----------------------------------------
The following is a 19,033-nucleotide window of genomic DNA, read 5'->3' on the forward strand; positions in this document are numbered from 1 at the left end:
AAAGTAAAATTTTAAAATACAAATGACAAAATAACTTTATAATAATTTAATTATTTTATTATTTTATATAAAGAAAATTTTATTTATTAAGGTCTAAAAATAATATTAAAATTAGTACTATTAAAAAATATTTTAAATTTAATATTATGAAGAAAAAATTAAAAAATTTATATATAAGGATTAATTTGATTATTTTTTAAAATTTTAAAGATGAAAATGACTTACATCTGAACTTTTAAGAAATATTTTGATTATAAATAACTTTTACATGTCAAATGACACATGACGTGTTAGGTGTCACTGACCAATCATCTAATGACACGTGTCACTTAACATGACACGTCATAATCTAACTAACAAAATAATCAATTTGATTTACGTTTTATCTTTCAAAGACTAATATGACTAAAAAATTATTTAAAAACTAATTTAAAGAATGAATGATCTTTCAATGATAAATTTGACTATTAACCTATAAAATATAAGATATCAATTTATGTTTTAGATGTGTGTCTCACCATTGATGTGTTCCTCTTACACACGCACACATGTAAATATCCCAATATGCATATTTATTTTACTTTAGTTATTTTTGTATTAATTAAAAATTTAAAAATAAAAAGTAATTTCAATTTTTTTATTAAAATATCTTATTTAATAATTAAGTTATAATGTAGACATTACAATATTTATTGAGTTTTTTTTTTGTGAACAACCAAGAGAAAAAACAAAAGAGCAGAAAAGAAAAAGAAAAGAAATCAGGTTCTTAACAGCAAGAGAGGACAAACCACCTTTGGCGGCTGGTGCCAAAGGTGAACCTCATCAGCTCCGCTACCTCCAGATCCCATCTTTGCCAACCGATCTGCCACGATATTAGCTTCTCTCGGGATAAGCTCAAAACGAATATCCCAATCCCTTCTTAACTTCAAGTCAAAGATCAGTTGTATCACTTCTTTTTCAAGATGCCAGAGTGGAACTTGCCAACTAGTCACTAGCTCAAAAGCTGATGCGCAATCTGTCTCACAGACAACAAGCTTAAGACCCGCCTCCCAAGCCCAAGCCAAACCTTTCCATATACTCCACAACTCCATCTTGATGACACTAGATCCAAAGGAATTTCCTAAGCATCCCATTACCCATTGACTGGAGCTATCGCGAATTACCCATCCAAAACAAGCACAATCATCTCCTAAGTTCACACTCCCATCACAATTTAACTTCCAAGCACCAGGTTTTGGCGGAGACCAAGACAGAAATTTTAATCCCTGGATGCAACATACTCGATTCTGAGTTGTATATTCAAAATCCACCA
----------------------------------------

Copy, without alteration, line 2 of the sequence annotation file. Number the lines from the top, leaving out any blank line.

AAAGTAAAATTTTAAAATACAAATGACAAAATAACTTTATAATAATTTAATTATTTTATTATTTTATATAAAGAAAATTTTATTTATTAAGGTCTAAAAATAATATTAAAATTAGTACTATTAAAAAATATTTTAAATTTAATATTATGAAGAAAAAATTAAAAAATTTATATATAAGGATTAATTTGATTATTTTTTAAAATTTTAAAGATGAAAATGACTTACATCTGAACTTTTAAGAAATATTTTGATTATAAATAACTTTTACATGTCAAATGACACATGACGTGTTAGGTGTCACTGACCAATCATCTAATGACACGTGTCACTTAACATGACACGTCATAATCTAACTAACAAAATAATCAATTTGATTTACGTTTTATCTTTCAAAGACTAATATGACTAAAAAATTATTTAAAAACTAATTTAAAGAATGAATGATCTTTCAATGATAAATTTGACTATTAACCTATAAAATATAAGATATCAATTTATGTTTTAGATGTGTGTCTCACCATTGATGTGTTCCTCTTACACACGCACACATGTAAATATCCCAATATGCATATTTATTTTACTTTAGTTATTTTTGTATTAATTAAAAATTTAAAAATAAAAAGTAATTTCAATTTTTTTATTAAAATATCTTATTTAATAATTAAGTTATAATGTAGACATTACAATATTTATTGAGTTTTTTTTTTGTGAACAACCAAGAGAAAAAACAAAAGAGCAGAAAAGAAAAAGAAAAGAAATCAGGTTCTTAACAGCAAGAGAGGACAAACCACCTTTGGCGGCTGGTGCCAAAGGTGAACCTCATCAGCTCCGCTACCTCCAGATCCCATCTTTGCCAACCGATCTGCCACGATATTAGCTTCTCTCGGGATAAGCTCAAAACGAATATCCCAATCCCTTCTTAACTTCAAGTCAAAGATCAGTTGTATCACTTCTTTTTCAAGATGCCAGAGTGGAACTTGCCAACTAGTCACTAGCTCAAAAGCTGATGCGCAATCTGTCTCACAGACAACAAGCTTAAGACCCGCCTCCCAAGCCCAAGCCAAACCTTTCCATATACTCCACAACTCCATCTTGATGACACTAGATCCAAAGGAATTTCCTAAGCATCCCATTACCCATTGACTGGAGCTATCGCGAATTACCCATCCAAAACAAGCACAATCATCTCCTAAGTTCACACTCCCATCACAATTTAACTTCCAAGCACCAGGTTTTGGCGGAGACCAAGACAGAAATTTTAATCCCTGGATGCAACATACTCGATTCTGAGTTGTATATTCAAAATCCACCA